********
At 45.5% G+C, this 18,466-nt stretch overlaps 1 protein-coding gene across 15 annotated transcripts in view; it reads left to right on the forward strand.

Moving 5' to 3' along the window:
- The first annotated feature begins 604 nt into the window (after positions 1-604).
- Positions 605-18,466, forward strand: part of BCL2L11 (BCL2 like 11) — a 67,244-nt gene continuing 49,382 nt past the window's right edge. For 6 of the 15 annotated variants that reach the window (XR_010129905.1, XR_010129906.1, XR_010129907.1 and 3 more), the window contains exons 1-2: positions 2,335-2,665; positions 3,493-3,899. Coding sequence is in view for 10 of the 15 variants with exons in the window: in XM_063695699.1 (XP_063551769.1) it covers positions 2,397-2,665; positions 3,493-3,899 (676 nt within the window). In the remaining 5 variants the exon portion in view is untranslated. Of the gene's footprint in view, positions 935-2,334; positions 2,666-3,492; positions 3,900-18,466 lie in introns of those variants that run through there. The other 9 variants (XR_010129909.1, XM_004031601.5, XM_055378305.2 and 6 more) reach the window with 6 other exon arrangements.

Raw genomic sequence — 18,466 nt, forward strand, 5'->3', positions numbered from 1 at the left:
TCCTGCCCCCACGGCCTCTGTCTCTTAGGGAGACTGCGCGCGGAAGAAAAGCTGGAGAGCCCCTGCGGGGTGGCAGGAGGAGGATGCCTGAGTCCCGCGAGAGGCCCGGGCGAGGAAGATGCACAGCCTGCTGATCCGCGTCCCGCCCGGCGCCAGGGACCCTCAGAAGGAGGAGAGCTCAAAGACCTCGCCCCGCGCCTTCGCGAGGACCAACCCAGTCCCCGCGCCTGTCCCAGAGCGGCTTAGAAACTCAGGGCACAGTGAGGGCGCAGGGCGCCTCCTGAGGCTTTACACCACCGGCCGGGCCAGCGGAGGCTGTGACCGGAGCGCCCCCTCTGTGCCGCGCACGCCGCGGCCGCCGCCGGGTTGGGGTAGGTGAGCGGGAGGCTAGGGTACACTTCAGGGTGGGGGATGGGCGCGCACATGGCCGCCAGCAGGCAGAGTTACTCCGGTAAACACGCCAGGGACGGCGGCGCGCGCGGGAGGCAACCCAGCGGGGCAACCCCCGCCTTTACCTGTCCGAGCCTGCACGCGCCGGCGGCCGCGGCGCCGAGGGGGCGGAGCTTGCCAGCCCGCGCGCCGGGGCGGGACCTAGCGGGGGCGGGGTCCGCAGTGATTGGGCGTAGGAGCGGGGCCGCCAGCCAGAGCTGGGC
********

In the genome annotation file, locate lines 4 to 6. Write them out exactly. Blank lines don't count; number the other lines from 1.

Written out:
- Positions 605-18,466, forward strand: part of BCL2L11 (BCL2 like 11) — a 67,244-nt gene continuing 49,382 nt past the window's right edge. For 6 of the 15 annotated variants that reach the window (XR_010129905.1, XR_010129906.1, XR_010129907.1 and 3 more), the window contains exons 1-2: positions 2,335-2,665; positions 3,493-3,899. Coding sequence is in view for 10 of the 15 variants with exons in the window: in XM_063695699.1 (XP_063551769.1) it covers positions 2,397-2,665; positions 3,493-3,899 (676 nt within the window). In the remaining 5 variants the exon portion in view is untranslated. Of the gene's footprint in view, positions 935-2,334; positions 2,666-3,492; positions 3,900-18,466 lie in introns of those variants that run through there. The other 9 variants (XR_010129909.1, XM_004031601.5, XM_055378305.2 and 6 more) reach the window with 6 other exon arrangements.

Raw genomic sequence — 18,466 nt, forward strand, 5'->3', positions numbered from 1 at the left:
TCCTGCCCCCACGGCCTCTGTCTCTTAGGGAGACTGCGCGCGGAAGAAAAGCTGGAGAGCCCCTGCGGGGTGGCAGGAGGAGGATGCCTGAGTCCCGCGAGAGGCCCGGGCGAGGAAGATGCACAGCCTGCTGATCCGCGTCCCGCCCGGCGCCAGGGACCCTCAGAAGGAGGAGAGCTCAAAGACCTCGCCCCGCGCCTTCGCGAGGACCAACCCAGTCCCCGCGCCTGTCCCAGAGCGGCTTAGAAACTCAGGGCACAGTGAGGGCGCAGGGCGCCTCCTGAGGCTTTACACCACCGGCCGGGCCAGCGGAGGCTGTGACCGGAGCGCCCCCTCTGTGCCGCGCACGCCGCGGCCGCCGCCGGGTTGGGGTAGGTGAGCGGGAGGCTAGGGTACACTTCAGGGTGGGGGATGGGCGCGCACATGGCCGCCAGCAGGCAGAGTTACTCCGGTAAACACGCCAGGGACGGCGGCGCGCGCGGGAGGCAACCCAGCGGGGCAACCCCCGCCTTTACCTGTCCGAGCCTGCACGCGCCGGCGGCCGCGGCGCCGAGGGGGCGGAGCTTGCCAGCCCGCGCGCCGGGGCGGGACCTAGCGGGGGCGGGGTCCGCAGTGATTGGGCGTAGGAGCGGGGCCGCCAGCCAGAGCTGGGC